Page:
After 35 years of service, 14 years served as commander, Maj. Gen. William D. Frink handed the command of the 79th Sustainment Support Command to Maj. Gen. Megan Tatu during a ceremony at Joint Forces Training Base on Saturday.
Frink served as commander of the 79th since it began on Dec. 1, 2009. Named after the 79th Infantry Division that fought in both World Wars, the 79th SSC started out as a small organization with the goal of becoming validated by the Army Reserve. This happened in the first year, and within the second year, the 79th played a prominent role in preparing soldiers for worldwide deployment. The 79th SSC now has command of four Expeditionary Sustainment Commands.
Lt. Gen. Jeff Talley, the 32nd Chief of Army Reserve, arrived from Washington D.C., to turn the command over to Tatu and to welcome her and her family into the 79th SSC.
“I want to assure the 79th that Gen. Tatu is the right soldier and leader to take a great unit even better,” Talley said.
Tatu is now in charge of approximately 20,000 soldiers across 19 states, which makes up 20 percent of the Army Reserve. It is the second-largest functional command in the Army Reserve
Tatu graduated from the UCLS with a B.A in political science. From 2006 to 2008, she was deployed to Afghanistan as Commander of the 164th Corp Support Group in support of Operation Iraqi Freedom.
In Tatu’s 30 years of service, she never imagined she would become Major General.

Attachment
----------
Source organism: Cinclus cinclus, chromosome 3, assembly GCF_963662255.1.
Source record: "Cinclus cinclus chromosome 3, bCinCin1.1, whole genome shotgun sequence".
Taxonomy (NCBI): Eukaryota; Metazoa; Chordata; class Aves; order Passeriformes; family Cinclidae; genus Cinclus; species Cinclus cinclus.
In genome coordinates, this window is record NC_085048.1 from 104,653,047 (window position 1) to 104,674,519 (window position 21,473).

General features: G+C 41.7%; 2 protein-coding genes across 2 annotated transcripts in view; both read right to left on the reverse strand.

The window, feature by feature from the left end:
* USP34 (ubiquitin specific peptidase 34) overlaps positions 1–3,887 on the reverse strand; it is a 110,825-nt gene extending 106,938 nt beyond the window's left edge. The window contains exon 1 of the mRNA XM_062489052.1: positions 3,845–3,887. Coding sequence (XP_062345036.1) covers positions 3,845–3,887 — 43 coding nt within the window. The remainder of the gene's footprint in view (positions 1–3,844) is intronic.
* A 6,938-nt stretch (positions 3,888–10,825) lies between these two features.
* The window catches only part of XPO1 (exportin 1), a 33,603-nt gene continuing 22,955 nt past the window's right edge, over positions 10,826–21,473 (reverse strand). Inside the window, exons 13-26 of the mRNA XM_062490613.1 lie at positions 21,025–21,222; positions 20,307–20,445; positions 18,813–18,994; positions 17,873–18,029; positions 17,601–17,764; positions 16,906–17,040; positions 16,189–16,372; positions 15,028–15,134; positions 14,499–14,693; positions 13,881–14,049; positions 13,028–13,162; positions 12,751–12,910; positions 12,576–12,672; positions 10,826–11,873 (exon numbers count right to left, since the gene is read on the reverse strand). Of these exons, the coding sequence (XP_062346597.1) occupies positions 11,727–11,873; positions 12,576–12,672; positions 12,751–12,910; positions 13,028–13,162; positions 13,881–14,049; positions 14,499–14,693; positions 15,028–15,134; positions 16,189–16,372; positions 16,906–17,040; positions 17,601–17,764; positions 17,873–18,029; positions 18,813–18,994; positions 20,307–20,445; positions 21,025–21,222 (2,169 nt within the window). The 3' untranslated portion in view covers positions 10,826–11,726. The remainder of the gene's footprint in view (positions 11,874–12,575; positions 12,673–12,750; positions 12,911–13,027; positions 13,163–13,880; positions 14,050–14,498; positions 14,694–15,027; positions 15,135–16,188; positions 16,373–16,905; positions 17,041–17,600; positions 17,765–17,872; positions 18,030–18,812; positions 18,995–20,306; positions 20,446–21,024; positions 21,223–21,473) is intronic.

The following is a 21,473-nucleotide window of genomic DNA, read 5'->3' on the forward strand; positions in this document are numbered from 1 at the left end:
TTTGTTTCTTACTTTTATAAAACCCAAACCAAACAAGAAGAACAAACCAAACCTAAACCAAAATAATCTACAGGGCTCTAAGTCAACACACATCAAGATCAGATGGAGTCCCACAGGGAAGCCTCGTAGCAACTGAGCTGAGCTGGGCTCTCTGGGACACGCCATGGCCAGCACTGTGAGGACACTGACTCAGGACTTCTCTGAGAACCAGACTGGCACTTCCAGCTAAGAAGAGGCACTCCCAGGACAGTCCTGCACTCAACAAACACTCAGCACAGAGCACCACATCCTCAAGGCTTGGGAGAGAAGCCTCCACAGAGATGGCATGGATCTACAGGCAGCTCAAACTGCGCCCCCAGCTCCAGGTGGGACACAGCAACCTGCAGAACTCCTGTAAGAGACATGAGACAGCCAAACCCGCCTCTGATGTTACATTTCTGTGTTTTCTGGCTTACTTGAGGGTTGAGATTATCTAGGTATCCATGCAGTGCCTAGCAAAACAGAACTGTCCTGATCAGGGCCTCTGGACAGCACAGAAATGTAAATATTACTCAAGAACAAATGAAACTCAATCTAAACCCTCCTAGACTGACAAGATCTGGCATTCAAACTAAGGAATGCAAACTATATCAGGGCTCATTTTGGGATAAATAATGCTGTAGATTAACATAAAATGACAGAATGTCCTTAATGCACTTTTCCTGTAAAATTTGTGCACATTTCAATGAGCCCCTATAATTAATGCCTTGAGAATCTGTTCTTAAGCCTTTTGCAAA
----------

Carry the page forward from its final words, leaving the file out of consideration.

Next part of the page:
“If you aspire to that you lose sign of what is important. You have to focus on the mission at hand and care for the soldiers and the rewards will come. It isn’t about attaining rank,” Tatu said.
In light of the fact Tatu is the only woman on the West Coast to serve as commanding general, Talley stated, “We’re doing everything we can to make sure that women and minorities are represented across the ranks. Megan will be the first of many. Not because they’re women, but because they’re great leaders.”
Tatu is a mother of three sons and wife to Mike Tatu.
Frink will be retiring to his cattle ranch in Tennessee with his wife, Pranee “Winkie” Winkler.
In his farewell address he concluded by saying, “Now it is time to leave this command in the very able hand of Maj. Gen. Tatu, who I know will take you to new heights. And Winkie, it is time for you and I to pack up the truck and head back to Tennessee to once again see what spring looks like on the farm.”